In order to reduce gender biases in context to translation services on Google Translate website, Google has begun rolling out a feature that provides feminine and masculine translations for some gender-neutral words.
Google is planning on bringing this in many languages soon and is currently available in only a few languages.
With this, people will now be able to translate single words from English to other languages like Italian, French, Portuguese or Spanish. As if now, translations for short phrases and sentences that mention people in a gender-neutral way is available for English and Turkish language pair.
"In the future, we plan to extend gender-specific translations to more languages, launch on other Translate surfaces like our iOS and Android apps, and address gender bias in features like query auto-complete," James Kuczmarski, Product Manager, Google Translate, said in a blog post on Thursday.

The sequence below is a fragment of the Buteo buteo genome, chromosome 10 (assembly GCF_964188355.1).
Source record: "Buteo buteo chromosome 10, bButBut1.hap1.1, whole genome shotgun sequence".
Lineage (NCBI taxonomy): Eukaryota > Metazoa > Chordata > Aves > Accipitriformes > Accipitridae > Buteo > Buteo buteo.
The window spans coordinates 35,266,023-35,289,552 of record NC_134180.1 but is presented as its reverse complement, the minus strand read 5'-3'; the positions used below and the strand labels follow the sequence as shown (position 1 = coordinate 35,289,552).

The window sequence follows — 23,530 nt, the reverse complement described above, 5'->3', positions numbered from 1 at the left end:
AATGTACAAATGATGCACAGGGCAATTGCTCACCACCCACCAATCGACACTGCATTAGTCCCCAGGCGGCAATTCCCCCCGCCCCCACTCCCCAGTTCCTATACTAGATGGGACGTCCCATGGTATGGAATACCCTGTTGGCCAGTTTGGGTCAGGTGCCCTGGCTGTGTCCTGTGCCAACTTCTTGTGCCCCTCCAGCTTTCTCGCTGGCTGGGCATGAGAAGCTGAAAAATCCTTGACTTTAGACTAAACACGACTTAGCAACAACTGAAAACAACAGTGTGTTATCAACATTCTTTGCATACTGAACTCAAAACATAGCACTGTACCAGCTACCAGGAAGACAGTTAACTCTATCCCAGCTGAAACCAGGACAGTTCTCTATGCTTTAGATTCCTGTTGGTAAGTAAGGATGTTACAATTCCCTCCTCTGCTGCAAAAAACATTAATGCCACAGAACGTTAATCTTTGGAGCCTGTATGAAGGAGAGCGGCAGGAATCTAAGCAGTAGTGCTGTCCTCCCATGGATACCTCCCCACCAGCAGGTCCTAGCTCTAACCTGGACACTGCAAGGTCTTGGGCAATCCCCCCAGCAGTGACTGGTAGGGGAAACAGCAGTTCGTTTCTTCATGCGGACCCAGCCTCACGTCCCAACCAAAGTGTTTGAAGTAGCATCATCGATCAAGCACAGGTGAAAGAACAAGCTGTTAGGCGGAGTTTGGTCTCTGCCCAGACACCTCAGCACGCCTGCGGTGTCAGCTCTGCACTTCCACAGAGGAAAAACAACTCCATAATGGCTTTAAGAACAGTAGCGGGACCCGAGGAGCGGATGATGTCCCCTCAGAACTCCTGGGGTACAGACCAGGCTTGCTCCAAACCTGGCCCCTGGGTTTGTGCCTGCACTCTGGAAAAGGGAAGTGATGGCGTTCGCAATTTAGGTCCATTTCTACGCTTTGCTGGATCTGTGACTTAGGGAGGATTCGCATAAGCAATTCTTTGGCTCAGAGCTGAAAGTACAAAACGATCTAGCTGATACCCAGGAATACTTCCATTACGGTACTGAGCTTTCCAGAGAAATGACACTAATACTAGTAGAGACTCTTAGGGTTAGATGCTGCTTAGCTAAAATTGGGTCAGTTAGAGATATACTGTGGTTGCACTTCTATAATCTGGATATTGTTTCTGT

Google Translates and learns from hundreds of millions of already-translated examples that are there on the web.
Historically, it has provided only one translation for a query, even if the translation could have either a feminine or masculine form.
So when the model produced one translation, it inadvertently replicated gender biases that already existed.
For example, it would skew masculine for words like "strong" or "doctor," and feminine for other words, like "nurse" or "beautiful."
"Now you'll get both a feminine and masculine translation for a single word - like 'surgeon' when translating from English into French, Italian, Portuguese or Spanish," Kuczmarski said.
"You'll also get both translations when translating phrases and sentences from Turkish to English. For example, if you type 'o bir doktor' in Turkish, you'll now get 'she is a doctor' and 'he is a doctor' as the gender-specific translations," Kuczmarski said.
This new feature by Google is an effort to promote fairness and help in reducing bias in Machine Learning.
Google said it is also thinking about how to address non-binary gender in translations, though it is not part of this initial launch.
(With IANS inputs)